Hebina Plastics changed its name to Voegele Industries and, before the launch, decided that Gazelle wasn’t the most suitable name for the car so he proposed changing it to Amante since he believed that name would get a better commercial response then the old one.
Bill Voegele starting working at Fiberfab, a well-known glass-fibre kit car company, in the late sixties, a period during which this type of company was on the crest of a wave. The mechanical engineer soon realised that the quality of the cars was not always good and he had frequent disagreements with the owners of Fiberfab without really getting anywhere.
So he formed the idea of starting his own company along with two other former colleagues, who in the meantime had started to make their own glass-fibre cars, also in Santa Clara, California. John Hebler and John Ubina had founded Hebina Plastics, but their business was running out of money and they were having various difficulties bringing their new product, the Gazelle, on to the market. Bill Voegele came to their rescue, abandoning Fiberfab to pursue, along with the others, the dream of building a glass-fibre car of quality. The Gazelle was a classy product, much better than Fiberfab production, but it was not yet at the level of quality Voegele wanted.
Structural changes were made, adding roll-bars and reinforcing critical areas. The bodywork was also revised, with a new mould which included twin headlights and the possibility of a choice of three different rear windows. Finally the car body was made from a new material: isophthalic laresin, the best material available at the time. The cost was higher compared with the Fiberfab competitor, but the quality of the Gazelle was at that stage the best on the market.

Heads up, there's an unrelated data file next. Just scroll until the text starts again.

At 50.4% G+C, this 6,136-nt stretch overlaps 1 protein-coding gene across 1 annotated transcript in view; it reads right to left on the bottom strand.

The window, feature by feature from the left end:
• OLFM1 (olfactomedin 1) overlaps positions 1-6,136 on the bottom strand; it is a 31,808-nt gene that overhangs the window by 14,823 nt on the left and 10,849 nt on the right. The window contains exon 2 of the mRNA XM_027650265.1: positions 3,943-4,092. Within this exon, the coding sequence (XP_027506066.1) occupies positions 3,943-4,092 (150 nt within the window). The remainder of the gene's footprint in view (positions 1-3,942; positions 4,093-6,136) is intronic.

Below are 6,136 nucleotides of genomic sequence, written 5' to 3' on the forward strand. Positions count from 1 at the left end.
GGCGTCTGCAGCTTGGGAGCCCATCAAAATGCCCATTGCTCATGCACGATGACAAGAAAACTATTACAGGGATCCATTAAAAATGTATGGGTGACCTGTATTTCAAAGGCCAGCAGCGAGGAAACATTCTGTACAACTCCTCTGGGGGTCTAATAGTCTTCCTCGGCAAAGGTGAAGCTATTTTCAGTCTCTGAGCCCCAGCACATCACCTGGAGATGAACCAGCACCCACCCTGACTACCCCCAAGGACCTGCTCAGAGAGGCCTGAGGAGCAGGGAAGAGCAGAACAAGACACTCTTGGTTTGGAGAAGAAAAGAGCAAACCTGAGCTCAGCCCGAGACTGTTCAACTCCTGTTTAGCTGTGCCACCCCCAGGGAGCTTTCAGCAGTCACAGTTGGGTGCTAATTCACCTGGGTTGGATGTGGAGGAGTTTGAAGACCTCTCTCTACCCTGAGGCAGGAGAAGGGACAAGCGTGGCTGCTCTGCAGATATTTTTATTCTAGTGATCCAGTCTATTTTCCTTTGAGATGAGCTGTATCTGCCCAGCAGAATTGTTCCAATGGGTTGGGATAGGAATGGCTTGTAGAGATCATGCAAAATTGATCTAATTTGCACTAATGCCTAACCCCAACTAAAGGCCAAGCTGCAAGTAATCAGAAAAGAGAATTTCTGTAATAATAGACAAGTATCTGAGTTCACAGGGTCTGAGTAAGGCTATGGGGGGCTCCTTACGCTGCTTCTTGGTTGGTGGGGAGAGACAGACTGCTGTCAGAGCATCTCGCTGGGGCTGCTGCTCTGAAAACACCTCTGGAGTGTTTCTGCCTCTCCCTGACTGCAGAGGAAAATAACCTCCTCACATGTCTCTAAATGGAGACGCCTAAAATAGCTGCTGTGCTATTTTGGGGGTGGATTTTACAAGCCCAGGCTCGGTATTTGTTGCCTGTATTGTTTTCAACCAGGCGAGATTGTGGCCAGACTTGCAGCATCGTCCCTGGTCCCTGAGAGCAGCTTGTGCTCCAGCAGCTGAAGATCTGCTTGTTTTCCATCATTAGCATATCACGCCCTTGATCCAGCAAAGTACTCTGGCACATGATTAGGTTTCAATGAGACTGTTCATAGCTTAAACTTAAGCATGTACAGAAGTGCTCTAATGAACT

From 1970 Hebina Plastics changed its name to Voegele Industries and, before the launch, decided that Gazelle wasn’t the most suitable name for the car so he proposed changing it to Amante since he believed that name would get a better commercial response then the old one, which had less flowing pronunciation and was also less attractive.
Despite advertisements in magazines such as Road & Track and the huge number of requests for Amante brochures, sales did not go at all well. The price was, as already mentioned, quite high compared with the competition, but the quality was much better and given the quality of the project Voegele considered the cost to be reasonable for what the car offered. It offered the highest standard of quality in the sector and true sporting lines, but that was not enough to promote sales.
A final attempt was made at the New York Auto Show, hoping that the Amante would gain more recognition and visibility. The car could be fitted with various engines including VW and Porsche units, which guaranteed excellent performance and mechanical reliability. On the Show stand, however, an Amante with a modified chassis was fitted with a Ford V8 and the car’s colour was chosen by Ron Mitchell, the marketing director: a splendid British Racing Green. Transporting the car raised several problems, but in the end Voegele’s team managed to show the car in the display area.
Unfortunately the stand was in between the Ferrari and Lamborghini stands and this meant the poor Amante GT was regarded as one of the many exotic sports cars rather than being appreciated for its excellent quality or as a revolutionary kit car. Bankruptcy followed and its fate was sealed; sales decreased, also because of the contraction of the kit car market in the early seventies. Although the Amante had a circle of admirers, this was not enough to sustain the small builder and after five years the adventure of the sports car and the dream of a group of people died.
A total of about 150 cars were sold, mainly on the American market, although a few did make it to England. To this day there is a group of fans of these cars and to obtain more information you can click HERE.
Text by Tommaso Lai
Translation by Norman Hawkes
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